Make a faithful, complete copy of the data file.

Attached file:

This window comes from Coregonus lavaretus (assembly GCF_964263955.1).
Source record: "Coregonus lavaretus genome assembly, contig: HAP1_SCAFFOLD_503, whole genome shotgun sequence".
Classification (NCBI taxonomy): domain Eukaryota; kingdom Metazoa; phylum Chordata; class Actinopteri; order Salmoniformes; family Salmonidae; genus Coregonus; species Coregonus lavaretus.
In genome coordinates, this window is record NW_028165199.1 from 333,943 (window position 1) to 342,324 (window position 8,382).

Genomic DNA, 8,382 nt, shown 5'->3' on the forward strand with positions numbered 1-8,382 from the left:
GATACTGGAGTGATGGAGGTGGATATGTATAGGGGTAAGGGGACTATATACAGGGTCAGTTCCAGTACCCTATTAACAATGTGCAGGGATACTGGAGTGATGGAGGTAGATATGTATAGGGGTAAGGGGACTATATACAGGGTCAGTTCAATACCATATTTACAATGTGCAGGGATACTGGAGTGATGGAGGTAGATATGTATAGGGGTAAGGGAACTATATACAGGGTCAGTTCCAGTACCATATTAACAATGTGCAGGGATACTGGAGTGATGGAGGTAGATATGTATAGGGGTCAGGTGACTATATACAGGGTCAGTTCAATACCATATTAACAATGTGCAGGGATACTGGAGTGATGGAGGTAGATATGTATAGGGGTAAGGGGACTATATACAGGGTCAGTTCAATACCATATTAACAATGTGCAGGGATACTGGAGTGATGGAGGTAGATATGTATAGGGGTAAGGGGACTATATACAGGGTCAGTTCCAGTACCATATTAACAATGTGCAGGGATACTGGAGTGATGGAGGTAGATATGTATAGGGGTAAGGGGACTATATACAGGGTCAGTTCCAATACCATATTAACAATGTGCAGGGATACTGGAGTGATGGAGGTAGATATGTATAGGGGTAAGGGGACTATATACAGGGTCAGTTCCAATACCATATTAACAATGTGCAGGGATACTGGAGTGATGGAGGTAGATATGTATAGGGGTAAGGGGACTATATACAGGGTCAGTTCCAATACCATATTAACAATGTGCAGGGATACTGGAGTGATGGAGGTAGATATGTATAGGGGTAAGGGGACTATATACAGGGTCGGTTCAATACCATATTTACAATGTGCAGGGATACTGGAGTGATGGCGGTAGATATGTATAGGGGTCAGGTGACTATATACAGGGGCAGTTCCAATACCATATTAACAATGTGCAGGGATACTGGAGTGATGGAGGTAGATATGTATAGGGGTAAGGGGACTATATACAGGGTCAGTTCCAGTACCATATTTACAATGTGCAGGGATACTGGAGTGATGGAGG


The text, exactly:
This window comes from Coregonus lavaretus (assembly GCF_964263955.1).
Source record: "Coregonus lavaretus genome assembly, contig: HAP1_SCAFFOLD_503, whole genome shotgun sequence".
Classification (NCBI taxonomy): domain Eukaryota; kingdom Metazoa; phylum Chordata; class Actinopteri; order Salmoniformes; family Salmonidae; genus Coregonus; species Coregonus lavaretus.
In genome coordinates, this window is record NW_028165199.1 from 333,943 (window position 1) to 342,324 (window position 8,382).

Genomic DNA, 8,382 nt, shown 5'->3' on the forward strand with positions numbered 1-8,382 from the left:
GATACTGGAGTGATGGAGGTGGATATGTATAGGGGTAAGGGGACTATATACAGGGTCAGTTCCAGTACCCTATTAACAATGTGCAGGGATACTGGAGTGATGGAGGTAGATATGTATAGGGGTAAGGGGACTATATACAGGGTCAGTTCAATACCATATTTACAATGTGCAGGGATACTGGAGTGATGGAGGTAGATATGTATAGGGGTAAGGGAACTATATACAGGGTCAGTTCCAGTACCATATTAACAATGTGCAGGGATACTGGAGTGATGGAGGTAGATATGTATAGGGGTCAGGTGACTATATACAGGGTCAGTTCAATACCATATTAACAATGTGCAGGGATACTGGAGTGATGGAGGTAGATATGTATAGGGGTAAGGGGACTATATACAGGGTCAGTTCAATACCATATTAACAATGTGCAGGGATACTGGAGTGATGGAGGTAGATATGTATAGGGGTAAGGGGACTATATACAGGGTCAGTTCCAGTACCATATTAACAATGTGCAGGGATACTGGAGTGATGGAGGTAGATATGTATAGGGGTAAGGGGACTATATACAGGGTCAGTTCCAATACCATATTAACAATGTGCAGGGATACTGGAGTGATGGAGGTAGATATGTATAGGGGTAAGGGGACTATATACAGGGTCAGTTCCAATACCATATTAACAATGTGCAGGGATACTGGAGTGATGGAGGTAGATATGTATAGGGGTAAGGGGACTATATACAGGGTCAGTTCCAATACCATATTAACAATGTGCAGGGATACTGGAGTGATGGAGGTAGATATGTATAGGGGTAAGGGGACTATATACAGGGTCGGTTCAATACCATATTTACAATGTGCAGGGATACTGGAGTGATGGCGGTAGATATGTATAGGGGTCAGGTGACTATATACAGGGGCAGTTCCAATACCATATTAACAATGTGCAGGGATACTGGAGTGATGGAGGTAGATATGTATAGGGGTAAGGGGACTATATACAGGGTCAGTTCCAGTACCATATTTACAATGTGCAGGGATACTGGAGTGATGGAGG